• But there is one thing the movie does cleverly, involving Wonder Woman’s criticism of a movie showing the female lead as a damsel. I won’t give away what happens, but there are two subversions of this comment that is shared between Wonder Woman and Raven.
  • WB Animation announced plans for a Teen Titans movie way back in 2006 called Judas Contract, but the movie was cancelled due to waning interest in the characters. This is a stepping stone to that story finally coming to light, especially with that mid-credits scene making an appearance.
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If Marvel Makes a Female ‘Teen Titans,’ This Should Be The Epic Lineup

I love it when Marvel creates new and interesting female characters that represent a twist in established universes. In recent years, they’ve written some incredible stories with these new superheroes (and villains).

And this year, Marvel announced an all-star team up of heroines led by She-Hulk. The core lineup consists  of Dazzler, Medusa, Singularity, and Nico Minoru. Though there are plenty more Marvel favorites that will make appearances, as you can see from the cover below.

female teen titans marvel

Now, I’m a big fan of Teen Titans, the D.C. storylines surrounding the younger counterparts to bigger heroes. I’m not a comic-book writer, and I don’t want to be constrained to the Marvel Cinematic Universe. So I propose a killer animated TV series that puts “Teen Titans Go” to shame. I would call it, Teen Avengers. 

Yeah, I know. Original.

This new lineup would have to be a shakeup of relatively new characters and new twists on older characters. I would take tremendous liberties with the source material to make it happen, but I think you’ll like the end result if you open your mind. So here’s my dream lineup without context:

Sharon Carter, Thor, Ms. Marvel, Abyss and Spider-Woman (AKA Spider-Gwen).

female teen titans marvel

OK, let’s get the context started.

In order for this team to make sense, I have to walk you through the actual story I have in mind. Don’t worry, we’ll just stick with the cliff notes, though keep in mind that this would be an alternate reality in which everyone’s age would be younger than what’s established.

Let’s begin!

INTRO

The series would open on Mars, and we’d be introduced to Abyss and her brother Ex Nihilo. An “Aleph” has helped them terraform Mars into a hospitable planet as their guide. They’re members of The Garden, a group of creation avatars that go to worlds and “plant seeds” to make them better worlds. Those “seeds” usually result in planets being completely wiped out, and The Garden now has Earth in its sights.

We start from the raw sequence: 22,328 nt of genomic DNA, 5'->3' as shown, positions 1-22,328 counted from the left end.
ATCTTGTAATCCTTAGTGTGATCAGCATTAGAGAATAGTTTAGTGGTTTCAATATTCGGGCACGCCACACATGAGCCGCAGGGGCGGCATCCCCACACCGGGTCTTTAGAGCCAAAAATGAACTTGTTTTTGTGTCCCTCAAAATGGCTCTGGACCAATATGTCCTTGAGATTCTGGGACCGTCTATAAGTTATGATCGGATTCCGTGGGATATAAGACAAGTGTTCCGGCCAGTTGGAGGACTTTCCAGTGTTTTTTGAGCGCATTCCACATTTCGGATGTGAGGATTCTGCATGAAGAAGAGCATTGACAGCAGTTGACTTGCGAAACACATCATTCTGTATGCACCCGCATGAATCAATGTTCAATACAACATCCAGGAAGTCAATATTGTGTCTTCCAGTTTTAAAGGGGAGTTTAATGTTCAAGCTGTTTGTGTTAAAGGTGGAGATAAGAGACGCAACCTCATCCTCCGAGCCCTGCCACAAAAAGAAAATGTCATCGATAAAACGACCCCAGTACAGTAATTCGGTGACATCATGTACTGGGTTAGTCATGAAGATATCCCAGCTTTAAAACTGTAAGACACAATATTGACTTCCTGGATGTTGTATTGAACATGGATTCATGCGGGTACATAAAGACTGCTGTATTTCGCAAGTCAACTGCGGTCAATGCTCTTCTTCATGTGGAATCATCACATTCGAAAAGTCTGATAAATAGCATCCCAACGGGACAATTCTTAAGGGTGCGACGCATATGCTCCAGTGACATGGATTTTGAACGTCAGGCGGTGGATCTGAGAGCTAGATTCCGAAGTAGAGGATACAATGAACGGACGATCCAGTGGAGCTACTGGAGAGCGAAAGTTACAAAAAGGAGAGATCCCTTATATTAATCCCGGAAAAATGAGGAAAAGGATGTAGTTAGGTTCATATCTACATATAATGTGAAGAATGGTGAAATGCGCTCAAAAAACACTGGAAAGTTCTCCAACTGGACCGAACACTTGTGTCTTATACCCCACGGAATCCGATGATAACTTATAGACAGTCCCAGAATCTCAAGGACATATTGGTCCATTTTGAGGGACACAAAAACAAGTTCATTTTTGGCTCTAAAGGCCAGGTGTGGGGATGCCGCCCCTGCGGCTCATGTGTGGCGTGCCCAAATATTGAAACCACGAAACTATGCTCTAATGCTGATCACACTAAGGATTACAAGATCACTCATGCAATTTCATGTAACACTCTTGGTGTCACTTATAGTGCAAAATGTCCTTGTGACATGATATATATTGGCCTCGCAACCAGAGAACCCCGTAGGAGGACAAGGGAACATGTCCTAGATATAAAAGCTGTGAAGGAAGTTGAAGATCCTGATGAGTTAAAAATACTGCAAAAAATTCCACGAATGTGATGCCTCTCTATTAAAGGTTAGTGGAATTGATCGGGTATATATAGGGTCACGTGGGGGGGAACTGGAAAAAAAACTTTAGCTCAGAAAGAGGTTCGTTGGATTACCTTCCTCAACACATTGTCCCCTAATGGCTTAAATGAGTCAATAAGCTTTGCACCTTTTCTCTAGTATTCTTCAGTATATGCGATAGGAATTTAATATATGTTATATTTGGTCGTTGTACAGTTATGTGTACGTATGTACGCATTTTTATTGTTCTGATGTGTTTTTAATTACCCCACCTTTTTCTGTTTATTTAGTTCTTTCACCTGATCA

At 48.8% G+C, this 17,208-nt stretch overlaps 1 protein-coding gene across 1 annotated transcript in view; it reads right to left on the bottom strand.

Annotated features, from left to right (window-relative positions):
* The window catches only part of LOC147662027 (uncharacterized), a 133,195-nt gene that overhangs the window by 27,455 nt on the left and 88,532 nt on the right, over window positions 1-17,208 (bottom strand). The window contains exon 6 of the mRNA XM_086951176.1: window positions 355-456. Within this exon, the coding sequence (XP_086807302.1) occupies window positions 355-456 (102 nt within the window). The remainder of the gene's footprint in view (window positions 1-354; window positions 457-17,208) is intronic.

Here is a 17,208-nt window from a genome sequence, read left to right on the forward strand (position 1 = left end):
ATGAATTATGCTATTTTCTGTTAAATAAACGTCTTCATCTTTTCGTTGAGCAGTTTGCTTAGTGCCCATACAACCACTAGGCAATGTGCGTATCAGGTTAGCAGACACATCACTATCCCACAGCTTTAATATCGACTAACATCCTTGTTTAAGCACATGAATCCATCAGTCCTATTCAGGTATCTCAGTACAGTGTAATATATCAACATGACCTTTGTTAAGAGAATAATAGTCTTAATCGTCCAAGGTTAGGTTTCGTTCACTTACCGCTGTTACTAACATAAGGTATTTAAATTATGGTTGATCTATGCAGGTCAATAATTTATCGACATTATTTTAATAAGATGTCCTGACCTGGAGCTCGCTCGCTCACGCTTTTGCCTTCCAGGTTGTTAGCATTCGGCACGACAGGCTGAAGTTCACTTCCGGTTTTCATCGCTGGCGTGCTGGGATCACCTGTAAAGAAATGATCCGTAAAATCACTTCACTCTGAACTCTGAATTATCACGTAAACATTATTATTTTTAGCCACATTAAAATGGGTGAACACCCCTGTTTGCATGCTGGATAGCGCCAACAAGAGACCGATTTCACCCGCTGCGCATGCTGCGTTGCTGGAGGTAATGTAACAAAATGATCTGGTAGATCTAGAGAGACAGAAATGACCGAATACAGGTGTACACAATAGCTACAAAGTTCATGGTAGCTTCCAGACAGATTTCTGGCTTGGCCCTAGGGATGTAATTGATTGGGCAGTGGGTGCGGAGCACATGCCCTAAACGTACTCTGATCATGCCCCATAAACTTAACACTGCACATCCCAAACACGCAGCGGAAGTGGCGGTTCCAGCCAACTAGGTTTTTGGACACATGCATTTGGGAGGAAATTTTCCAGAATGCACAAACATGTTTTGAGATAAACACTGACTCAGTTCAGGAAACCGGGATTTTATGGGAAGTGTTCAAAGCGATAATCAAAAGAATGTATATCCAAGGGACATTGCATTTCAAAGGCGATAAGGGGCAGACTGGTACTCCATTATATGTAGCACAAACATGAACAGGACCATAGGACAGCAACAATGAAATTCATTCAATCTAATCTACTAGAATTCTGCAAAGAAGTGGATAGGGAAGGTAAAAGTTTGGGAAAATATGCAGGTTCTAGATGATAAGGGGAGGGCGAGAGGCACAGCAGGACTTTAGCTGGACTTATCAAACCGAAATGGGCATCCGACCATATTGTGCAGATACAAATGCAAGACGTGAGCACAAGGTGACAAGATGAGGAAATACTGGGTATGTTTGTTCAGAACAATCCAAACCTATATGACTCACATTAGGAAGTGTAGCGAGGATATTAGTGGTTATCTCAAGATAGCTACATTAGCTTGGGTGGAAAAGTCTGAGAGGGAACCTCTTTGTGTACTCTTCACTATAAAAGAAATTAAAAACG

female teen titans marvel
Abyss (left); Ex Nihilo (right)

Abyss and Ex Nihilo have unique powers in the comics. Abyss has mind manipulation, while Ex Nihilo is more of a powerhouse. Their plan is to terraform Earth by wiping out its inhabitants. The image above shows you a pretty good snapshot of their motivations.

FAN GIRL

In the next scene, we see a teenage girl typing on a computer in New Jersey. She’s Kamala Khan, who will eventually become Ms. Marvel. She writes fan fiction about the Avengers and is a huge fan of this world’s Captain Marvel (Carol Danvers).

female teen titans marvel

Kamala goes to a party and tries to fit in, but she has a panic attack after coming in contact with a strange boy. He follows her home and reveals that he is Alaris, an Inhuman in disguise. He tells Kamala that she’s a descendant of the Inhumans, and she passes out in shock.

She dreams of Captain Marvel, who asks her, “Who do you want to be?” Kamala replies, “I want to be you.” She awakens with strange powers and is unable to control them.

AGENT CARTER

We’d then shift to the S.H.I.E.L.D. Helicarrier, where Sharon Carter (niece of Peggy Carter from Captain America and Agent Carter) is working. They’re flying over New Jersey, where Inhuman activity has been detected. Sharon is in her late teens at this point, so she wants to prove herself to the director, Maria Hill. So she leaves the Helicarrier alone and uses her sleuth skills to find the Inhuman without starting a fight.

female teen titans marvel

SIBLING RIVALRY

Meanwhile, Abyss and Ex Nihilo have nearly arrived on Earth. Ex Nihilo tells Abyss that their plan will be to transform creatures into better creatures, starting with the most troubled. He points to a person in New Jersey who is struggling to control her powers. Abyss reluctantly agrees to pursue this,  though she regards in how beautiful the planet already is.

WITH GREAT POWER

female teen titans marvel